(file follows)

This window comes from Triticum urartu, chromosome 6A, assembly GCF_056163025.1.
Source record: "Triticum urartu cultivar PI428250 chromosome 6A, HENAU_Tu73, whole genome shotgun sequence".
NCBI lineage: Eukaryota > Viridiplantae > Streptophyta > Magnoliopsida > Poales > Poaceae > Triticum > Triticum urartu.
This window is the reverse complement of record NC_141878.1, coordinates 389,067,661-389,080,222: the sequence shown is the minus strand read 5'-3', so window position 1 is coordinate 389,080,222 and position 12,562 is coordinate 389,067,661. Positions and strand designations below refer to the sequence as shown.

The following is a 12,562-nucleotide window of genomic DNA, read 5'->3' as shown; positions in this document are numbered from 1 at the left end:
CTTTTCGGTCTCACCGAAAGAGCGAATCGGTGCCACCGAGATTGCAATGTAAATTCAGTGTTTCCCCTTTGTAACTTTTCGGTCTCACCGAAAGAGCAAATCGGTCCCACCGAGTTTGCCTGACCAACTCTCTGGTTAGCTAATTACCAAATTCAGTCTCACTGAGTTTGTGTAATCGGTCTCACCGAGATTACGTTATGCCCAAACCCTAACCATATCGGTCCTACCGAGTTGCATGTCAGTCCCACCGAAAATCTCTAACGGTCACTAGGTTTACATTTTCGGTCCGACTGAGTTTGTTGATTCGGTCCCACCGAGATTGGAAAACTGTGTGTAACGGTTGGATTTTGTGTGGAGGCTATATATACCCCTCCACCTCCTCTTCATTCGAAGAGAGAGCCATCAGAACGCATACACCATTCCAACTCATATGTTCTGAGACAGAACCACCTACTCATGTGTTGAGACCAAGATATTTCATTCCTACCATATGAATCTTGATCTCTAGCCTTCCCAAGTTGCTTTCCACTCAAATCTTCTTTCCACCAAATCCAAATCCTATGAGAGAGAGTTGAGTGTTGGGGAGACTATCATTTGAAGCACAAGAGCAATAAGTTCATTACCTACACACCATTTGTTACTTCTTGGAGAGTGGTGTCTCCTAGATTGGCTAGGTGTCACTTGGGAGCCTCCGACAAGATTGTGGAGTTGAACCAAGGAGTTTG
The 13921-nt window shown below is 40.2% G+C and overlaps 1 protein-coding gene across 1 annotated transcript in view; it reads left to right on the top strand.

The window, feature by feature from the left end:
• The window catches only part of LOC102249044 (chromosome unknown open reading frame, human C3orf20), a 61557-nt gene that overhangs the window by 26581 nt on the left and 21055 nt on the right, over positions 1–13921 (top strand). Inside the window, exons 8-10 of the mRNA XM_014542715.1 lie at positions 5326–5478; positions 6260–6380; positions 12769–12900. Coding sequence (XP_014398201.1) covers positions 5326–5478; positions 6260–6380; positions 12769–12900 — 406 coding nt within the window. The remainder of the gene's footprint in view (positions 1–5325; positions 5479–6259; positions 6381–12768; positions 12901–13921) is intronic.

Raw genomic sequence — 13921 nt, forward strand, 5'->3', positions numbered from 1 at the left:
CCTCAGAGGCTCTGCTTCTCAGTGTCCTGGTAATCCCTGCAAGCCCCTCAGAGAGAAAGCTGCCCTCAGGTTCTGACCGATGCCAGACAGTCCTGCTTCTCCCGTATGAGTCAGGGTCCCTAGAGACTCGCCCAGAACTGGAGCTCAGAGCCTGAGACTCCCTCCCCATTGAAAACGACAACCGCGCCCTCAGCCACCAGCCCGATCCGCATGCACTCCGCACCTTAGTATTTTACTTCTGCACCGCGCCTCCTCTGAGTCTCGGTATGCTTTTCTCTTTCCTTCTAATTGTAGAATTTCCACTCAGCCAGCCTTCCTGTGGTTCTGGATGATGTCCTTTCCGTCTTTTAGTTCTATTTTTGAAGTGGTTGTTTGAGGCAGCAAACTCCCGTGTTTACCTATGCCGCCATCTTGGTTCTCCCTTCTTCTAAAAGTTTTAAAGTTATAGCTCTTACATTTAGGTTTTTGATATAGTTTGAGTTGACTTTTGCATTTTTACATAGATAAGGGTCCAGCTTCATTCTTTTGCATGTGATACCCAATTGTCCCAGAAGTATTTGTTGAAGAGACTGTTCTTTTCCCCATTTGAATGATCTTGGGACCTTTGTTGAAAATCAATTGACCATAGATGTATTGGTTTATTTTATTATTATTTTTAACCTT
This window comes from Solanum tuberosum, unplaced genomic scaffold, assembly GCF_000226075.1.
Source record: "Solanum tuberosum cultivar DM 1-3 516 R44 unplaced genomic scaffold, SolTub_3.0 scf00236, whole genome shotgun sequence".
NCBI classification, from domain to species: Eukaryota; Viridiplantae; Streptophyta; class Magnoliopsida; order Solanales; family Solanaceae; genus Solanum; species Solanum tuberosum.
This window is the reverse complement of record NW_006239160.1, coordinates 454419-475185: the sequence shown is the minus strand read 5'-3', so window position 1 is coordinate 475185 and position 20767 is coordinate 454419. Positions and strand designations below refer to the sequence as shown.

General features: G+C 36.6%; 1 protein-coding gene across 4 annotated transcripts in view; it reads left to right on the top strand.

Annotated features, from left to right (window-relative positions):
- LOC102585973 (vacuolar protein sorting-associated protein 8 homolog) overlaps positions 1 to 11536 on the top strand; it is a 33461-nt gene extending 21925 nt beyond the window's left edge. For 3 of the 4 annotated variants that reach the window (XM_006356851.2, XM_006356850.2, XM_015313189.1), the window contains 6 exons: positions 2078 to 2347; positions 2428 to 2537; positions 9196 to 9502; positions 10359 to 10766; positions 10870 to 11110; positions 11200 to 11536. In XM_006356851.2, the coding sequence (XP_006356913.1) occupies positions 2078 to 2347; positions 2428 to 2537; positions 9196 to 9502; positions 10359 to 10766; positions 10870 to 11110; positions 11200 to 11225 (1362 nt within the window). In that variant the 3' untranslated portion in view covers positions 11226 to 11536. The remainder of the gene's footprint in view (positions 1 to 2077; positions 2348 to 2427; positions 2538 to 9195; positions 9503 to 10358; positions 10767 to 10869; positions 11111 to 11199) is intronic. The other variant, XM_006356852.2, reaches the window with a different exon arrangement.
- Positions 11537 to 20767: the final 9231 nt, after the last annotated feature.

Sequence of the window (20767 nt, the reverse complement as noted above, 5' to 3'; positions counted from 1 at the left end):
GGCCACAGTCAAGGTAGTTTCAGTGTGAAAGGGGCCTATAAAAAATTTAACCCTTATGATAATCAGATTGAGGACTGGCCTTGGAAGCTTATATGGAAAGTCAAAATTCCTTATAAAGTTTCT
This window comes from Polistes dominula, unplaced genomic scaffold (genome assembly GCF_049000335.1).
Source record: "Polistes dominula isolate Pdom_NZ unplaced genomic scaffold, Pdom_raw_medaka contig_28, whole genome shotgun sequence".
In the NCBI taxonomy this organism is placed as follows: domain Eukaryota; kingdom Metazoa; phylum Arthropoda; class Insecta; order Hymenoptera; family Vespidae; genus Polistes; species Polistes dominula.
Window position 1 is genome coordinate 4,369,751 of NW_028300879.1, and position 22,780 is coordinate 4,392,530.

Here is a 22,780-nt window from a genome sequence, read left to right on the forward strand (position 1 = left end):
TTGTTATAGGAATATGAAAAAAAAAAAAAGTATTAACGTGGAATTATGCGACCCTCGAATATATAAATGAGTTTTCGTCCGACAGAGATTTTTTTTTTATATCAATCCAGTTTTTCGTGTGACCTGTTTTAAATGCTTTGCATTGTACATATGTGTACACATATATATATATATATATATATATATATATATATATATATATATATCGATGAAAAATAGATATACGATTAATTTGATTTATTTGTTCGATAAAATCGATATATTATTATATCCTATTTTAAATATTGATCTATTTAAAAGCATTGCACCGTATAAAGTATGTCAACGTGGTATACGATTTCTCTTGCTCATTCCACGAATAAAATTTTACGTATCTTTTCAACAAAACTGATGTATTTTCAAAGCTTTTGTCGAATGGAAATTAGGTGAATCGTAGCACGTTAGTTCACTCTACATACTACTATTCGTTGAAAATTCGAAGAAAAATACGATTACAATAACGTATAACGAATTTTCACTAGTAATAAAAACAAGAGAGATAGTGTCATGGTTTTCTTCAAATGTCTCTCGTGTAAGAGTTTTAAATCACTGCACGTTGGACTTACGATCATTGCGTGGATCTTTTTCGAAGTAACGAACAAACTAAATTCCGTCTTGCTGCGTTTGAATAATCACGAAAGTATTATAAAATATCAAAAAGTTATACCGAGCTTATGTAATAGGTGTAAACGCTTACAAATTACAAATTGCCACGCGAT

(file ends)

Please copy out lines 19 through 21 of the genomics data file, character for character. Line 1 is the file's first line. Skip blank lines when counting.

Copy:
- Positions 11537 to 20767: the final 9231 nt, after the last annotated feature.

Sequence of the window (20767 nt, the reverse complement as noted above, 5' to 3'; positions counted from 1 at the left end):
GGCCACAGTCAAGGTAGTTTCAGTGTGAAAGGGGCCTATAAAAAATTTAACCCTTATGATAATCAGATTGAGGACTGGCCTTGGAAGCTTATATGGAAAGTCAAAATTCCTTATAAAGTTTCT